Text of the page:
The Russian training and exercises in the Arctic, sharply increased over the past ten years, have focused on improving complex joint operations, strategic mobility and rapid reaction in a broad spectrum of scenarios. They range from crises spurred by environmental disasters, potential terror attacks by non-state asymmetrical actors to conflicts with a militarily superior, nuclear-armed adversary. Currently, there are few potential sources of intrastate conflict in the Arctic. However, Russia sees the Arctic as closely interconnected with other security spaces and set to play a critical role in supporting escalation control in conflicts unfolding also in other regions. Hence, despite the relatively low level of tension in the region, the situation may change rapidly in case of a major confrontation involving Russia and other great power(s) elsewhere.

Stronger presence, but no economic bonanza

Russia has advanced the development of Arctic energy and other natural resources [4] and managed to increase the volume of shipping along the NSR, while strengthening its control over the maritime channel [5] the legal status of which remains partly disputed, including by the United States [6]. To facilitate the navigation and safety and thus increase the use of the NSR Russia is building a fleet of nuclear-powered and diesel electric icebreakers, as well as ice-class ships, such as LNG carriers. Several other infrastructural projects also aim to support the socio-economic development of the region, including floating nuclear powered plants to provide heat and electricity in the desolate Arctic region.

Yet the anticipated dramatic surge in economic activity has failed to materialize thus far. The Arctic is unlikely to turn into Russia’s “foremost strategic base for natural resources” by 2020 as planned given that the Prirazlomnoe oil field in the Pechora Sea remains to date Russia’s only Arctic offshore field in production. Nor is the NSR set to become a major link between Europe and Asia, as the Russian authorities have [7]. For instance, transit shipping numbers have fallen since 2013 when they reached 71 transits and 1.3 million tons of cargo in total to 27 passages and approximately 300,000 tons of cargo in total in 2018.

There are several external and domestic factors that can explain these relatively underwhelming results. The Arctic energy development remains expensive, hazardous and extremely demanding technologically. Moreover, Russia does not have sufficient financial, technological and industrial capability to explore the continental shelf by itself. Meanwhile, Russia’s war in Ukraine and Western sanctions that followed have cut off Russia’s access to international financial markets and know-how, halting cooperation with foreign companies such as ExxonMobil, ConocoPhilips, and Total [8]. Likewise, the economic, technological and political risks associated with the use of the NSR generate caution and restraint among major international companies.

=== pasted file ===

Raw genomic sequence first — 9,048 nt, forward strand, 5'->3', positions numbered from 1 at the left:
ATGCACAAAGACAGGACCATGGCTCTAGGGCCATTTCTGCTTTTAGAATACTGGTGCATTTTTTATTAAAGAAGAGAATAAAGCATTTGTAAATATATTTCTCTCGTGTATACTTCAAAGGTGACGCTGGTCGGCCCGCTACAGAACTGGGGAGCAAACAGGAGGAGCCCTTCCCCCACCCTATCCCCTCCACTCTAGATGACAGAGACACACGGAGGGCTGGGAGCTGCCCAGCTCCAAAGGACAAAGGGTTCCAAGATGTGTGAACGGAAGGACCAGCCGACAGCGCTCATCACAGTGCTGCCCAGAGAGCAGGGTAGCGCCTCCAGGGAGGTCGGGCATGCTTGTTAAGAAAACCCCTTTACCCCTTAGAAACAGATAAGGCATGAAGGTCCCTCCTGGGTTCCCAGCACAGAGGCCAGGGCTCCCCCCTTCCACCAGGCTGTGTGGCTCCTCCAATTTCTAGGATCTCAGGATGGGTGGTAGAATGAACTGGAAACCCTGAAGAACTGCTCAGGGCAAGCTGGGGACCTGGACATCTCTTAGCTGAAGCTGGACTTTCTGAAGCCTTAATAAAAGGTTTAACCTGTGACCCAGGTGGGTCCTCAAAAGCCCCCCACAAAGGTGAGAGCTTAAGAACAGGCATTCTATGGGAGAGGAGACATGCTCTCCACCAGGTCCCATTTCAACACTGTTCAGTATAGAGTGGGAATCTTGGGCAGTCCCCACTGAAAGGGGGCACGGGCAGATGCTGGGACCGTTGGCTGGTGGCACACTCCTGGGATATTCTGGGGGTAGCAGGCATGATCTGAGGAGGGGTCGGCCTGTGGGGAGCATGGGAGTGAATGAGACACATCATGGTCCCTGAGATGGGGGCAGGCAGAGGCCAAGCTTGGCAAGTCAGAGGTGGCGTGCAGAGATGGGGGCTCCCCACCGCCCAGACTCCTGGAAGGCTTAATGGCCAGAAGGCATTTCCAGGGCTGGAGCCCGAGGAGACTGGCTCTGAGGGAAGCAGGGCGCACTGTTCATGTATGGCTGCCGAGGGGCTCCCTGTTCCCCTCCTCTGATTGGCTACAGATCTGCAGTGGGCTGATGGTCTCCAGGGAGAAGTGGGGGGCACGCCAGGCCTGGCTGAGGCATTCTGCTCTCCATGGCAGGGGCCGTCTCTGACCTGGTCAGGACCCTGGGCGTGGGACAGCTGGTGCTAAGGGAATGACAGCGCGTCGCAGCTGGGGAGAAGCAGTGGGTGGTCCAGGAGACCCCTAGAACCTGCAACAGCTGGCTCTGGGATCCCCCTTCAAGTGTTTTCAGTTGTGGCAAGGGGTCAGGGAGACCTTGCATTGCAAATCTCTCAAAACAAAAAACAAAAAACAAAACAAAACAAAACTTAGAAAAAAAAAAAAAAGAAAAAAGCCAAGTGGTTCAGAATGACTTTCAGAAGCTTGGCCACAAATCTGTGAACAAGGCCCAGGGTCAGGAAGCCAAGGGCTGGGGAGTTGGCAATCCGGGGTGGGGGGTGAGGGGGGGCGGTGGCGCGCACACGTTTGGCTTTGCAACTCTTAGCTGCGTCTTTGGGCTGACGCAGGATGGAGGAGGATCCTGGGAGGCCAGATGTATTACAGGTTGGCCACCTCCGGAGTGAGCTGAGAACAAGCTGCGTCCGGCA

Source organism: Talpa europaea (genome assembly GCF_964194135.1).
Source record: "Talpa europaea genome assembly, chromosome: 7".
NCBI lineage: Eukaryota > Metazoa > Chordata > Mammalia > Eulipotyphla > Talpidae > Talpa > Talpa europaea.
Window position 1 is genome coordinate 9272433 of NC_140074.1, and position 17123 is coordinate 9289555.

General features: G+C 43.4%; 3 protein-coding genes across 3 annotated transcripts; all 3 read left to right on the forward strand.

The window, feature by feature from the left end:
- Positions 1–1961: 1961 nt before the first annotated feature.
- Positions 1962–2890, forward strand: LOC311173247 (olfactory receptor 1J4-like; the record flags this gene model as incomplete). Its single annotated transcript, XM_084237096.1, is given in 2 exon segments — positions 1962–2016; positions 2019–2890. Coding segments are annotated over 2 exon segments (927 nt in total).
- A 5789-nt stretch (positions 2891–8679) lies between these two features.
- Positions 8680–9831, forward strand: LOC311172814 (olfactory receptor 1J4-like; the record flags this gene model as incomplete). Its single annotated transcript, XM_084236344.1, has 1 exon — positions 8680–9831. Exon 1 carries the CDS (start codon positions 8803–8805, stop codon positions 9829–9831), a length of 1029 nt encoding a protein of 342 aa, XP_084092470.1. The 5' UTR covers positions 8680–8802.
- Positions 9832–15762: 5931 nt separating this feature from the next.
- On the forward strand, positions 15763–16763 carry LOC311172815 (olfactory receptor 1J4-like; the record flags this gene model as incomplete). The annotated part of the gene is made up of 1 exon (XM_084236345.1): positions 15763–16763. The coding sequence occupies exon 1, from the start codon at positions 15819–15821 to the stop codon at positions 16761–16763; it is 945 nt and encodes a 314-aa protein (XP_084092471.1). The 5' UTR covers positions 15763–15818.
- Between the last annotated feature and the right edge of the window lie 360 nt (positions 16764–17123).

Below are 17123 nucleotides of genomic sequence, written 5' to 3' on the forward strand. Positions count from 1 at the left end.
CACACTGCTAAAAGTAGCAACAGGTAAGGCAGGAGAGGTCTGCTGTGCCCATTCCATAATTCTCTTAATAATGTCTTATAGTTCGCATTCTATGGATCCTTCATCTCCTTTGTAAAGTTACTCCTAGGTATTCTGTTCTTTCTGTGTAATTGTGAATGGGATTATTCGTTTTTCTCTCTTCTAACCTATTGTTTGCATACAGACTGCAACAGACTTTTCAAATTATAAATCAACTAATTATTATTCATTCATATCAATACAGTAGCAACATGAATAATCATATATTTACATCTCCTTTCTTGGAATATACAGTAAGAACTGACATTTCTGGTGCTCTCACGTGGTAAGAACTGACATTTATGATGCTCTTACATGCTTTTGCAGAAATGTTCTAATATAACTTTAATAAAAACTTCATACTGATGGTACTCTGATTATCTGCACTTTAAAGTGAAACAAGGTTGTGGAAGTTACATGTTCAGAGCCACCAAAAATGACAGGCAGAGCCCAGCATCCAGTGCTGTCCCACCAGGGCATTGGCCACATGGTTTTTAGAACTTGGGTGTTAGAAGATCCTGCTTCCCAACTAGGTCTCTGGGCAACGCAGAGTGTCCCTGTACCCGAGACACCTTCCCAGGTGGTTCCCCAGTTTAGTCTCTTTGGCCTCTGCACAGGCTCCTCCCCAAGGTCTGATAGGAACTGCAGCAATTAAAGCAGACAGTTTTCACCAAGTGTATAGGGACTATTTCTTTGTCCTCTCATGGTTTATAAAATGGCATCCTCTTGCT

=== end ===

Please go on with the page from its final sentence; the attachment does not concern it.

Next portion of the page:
Russia has achieved better results in increasing shipping along the NSR (to and from the Russian Arctic), which reached 18 million tons of cargo in 2018. The activity has been generated primarily by the successful development of the onshore Yamal LNG and the Novyi Port oil projects. The progress, however, appears unsatisfactory to President Putin, who in May 2018 issued an order to increase the volume of shipping to 80 million tons by 2024. Hence, the authorities scramble to reach this ambitious objective by drawing over one hundred projects for infrastructure development, including grand plans for new Arctic sea ports, railroads, petroleum and coal fields. Most of the funding is to be provided by private actors that the government plans to attract by slashing taxes, among other means.

Risk factors and future prospects

Whilst prescribing an increase in economic development in the north with a presidential decree may mobilize bureaucracy in the short term, it seems unlikely to effectively solve the complex, some systemic, external and domestic obstacles and limitations. There is therefore a risk that such initiatives may result in a phenomenon known in Russia as an “imitation of exuberant activities” (“imitatsiya burnoi deyatel’nosti”), i.e. reporting to the authorities achievements of the objectives, but not necessarily real results.

Given that Russia is unlikely to significantly reduce its dependence on energy exports in the next decade, the situation may generate further incentives to push for Arctic development. However, its trajectory will be challenged by factors such as production in lower-cost regions, a growing competition for the natural gas markets, fluctuations in global commodity prices, and alternative energy sources. Russia will also need to find ways to attract foreign investors, thus navigate around the sanctions, such as in the case of the Yamal projects, and convince investors to take significant risks associated with the Arctic development.

Furthermore, Russia faces the challenging endeavour to align economic, security and foreign policy objectives and improve coordination between at times competing agendas at the regional and federal policy levels. On the one hand, Arctic economic development requires security thus generating new missions and rationale for the Russian armed forces and security agencies in the north [9] [10]. On the other hand, Russia’s foreign and security policy objectives may again get in the way of the regional commercial interests, as the impact of the Russian annexation of Crimea, the war in Easter Ukraine and attempts to challenge the European security system have demonstrated in practice.